Article from

July 25, 2009

The Changing of Seasons
Published by trym on Jul 06, 2009

Artist: Season (pre-din)
Label: Thy-Rec
Format: Self-released CDs

At the beginning of the year we were head over heels here at Soundscaping with Richard Skelton and his self-released special editions, and spurred on by this fascination we came across a limited re-release entitled Above The Tides Fold at boomkat. A few days later, another exquisitely packaged release – later learned also to be self-released and pain-stakingly put together – turned up in the mail on the enigmatic Thy-Rec imprint bearing the name of the artist signed Seasons (pre-din). Ok, google name straight away and find more information about this mysterious artist, yield the typical myspace search results but only another mysterious musician’s page with sound clips and little info and an e-mail address. So, feeling somewhat on the treasure trail looking for the spot marked X, feeling the lure of the carrot that was to learn more of this enigmatic musician, we got in touch to learn more of just how this musician works, experiences with running a DIY-operation and how come we all of a sudden come across so many highly talented artists in England.

After a long and interesting dialogue – one which also saw us presented very gratefully with an excellent compilation of Thy-Rec releases featuring nearly the entire repertoire of Seasons – we have a pretty good picture of this remarkable musician and feel the need to share this with you. Seasons is first of all a very enthusiastic person – passionate about music and the process of releasing his own music, as well as having very clear and understandable ideas about this manner of working – and last of all being very keen on sharing his thoughts on these subjects. Thy-Rec is basically Seasons’ own imprint, a manner in which his releases share a connection and in such a way that his music is not necessarily tied down to being released as just Seasons (pre-din). As is often the case on the music scene, small labels often can only offer limited pressing, e.g. a volume of 250, of a release with compensation in the form of promo records to the artist, at a date far later than the actual creation date which means works stand the trial of being dated but also leaving the musician with several releases penned to paper but failing to see the light of day in a long time.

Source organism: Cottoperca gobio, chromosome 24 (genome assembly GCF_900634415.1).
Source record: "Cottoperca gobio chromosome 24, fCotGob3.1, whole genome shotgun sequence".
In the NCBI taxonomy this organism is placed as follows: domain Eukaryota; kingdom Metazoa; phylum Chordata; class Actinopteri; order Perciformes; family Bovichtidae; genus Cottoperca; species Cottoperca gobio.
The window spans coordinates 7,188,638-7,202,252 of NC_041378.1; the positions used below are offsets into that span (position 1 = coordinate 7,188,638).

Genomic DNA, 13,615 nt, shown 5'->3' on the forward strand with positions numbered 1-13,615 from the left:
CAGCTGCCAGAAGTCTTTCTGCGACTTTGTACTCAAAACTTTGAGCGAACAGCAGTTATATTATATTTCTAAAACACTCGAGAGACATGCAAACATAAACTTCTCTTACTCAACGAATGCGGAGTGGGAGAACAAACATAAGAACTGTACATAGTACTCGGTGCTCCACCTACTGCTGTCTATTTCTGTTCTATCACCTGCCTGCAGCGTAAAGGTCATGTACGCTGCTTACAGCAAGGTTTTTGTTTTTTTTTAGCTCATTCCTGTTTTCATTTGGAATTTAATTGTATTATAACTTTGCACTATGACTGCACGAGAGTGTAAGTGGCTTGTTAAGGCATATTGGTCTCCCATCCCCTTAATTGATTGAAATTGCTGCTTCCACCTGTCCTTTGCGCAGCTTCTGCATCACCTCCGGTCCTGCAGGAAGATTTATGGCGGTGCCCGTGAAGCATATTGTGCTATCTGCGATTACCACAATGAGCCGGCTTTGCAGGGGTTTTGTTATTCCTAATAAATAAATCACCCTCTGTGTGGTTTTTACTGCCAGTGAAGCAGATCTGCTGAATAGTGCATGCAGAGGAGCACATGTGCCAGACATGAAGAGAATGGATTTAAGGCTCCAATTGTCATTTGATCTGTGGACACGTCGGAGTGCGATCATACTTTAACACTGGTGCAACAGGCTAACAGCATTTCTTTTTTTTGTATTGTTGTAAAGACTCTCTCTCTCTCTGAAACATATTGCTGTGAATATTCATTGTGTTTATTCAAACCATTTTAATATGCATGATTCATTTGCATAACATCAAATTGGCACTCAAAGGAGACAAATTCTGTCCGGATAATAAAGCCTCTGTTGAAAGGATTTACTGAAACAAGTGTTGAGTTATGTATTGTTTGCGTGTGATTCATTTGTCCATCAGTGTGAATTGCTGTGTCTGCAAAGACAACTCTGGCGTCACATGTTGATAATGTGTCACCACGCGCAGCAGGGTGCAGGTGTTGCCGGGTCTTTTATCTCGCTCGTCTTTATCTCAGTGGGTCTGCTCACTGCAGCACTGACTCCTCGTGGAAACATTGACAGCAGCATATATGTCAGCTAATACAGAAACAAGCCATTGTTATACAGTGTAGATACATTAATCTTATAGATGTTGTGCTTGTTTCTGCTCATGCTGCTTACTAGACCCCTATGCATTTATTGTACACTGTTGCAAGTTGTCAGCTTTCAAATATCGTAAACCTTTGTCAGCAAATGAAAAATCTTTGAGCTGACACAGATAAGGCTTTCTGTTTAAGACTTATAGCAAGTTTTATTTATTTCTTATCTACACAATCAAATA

So, in short, Seasons uses Thy-Rec as a signature of his own music, putting the music together in – sometimes excruciatingly tedious – processes, wandering into the local music shop – which just happens to be boomkat – and managing to complete the release cycle in as little as 2 weeks. The end result – lots of hard, manual labour – but complete control over the end result and no reigns or boundaries on artistic freedom – the musician himself wears all hats through production, design and manufacturing. The obvious benefit – the musician gets everything to the pinpoint of his creative vision and reaps all economic rewards, etc. The downside is of course the time and management needed for this part of the process which for some musicians means precious time spent not on music-making but coordination and administrative tasks some may not want a part of. And even Seasons admits this, that usually after finishing a record the last thing he wants to think about is making covers, but on the other hand he also admits to being a perfectionist (ed. actually the term used by himself is ‘bloody nightmare’ but as a label owner too we completely understand the concerns raised) – and who could fault him for that – and that it is difficult to be pleased with the end result of one’s own music when interpreted and released at the hands of a third party.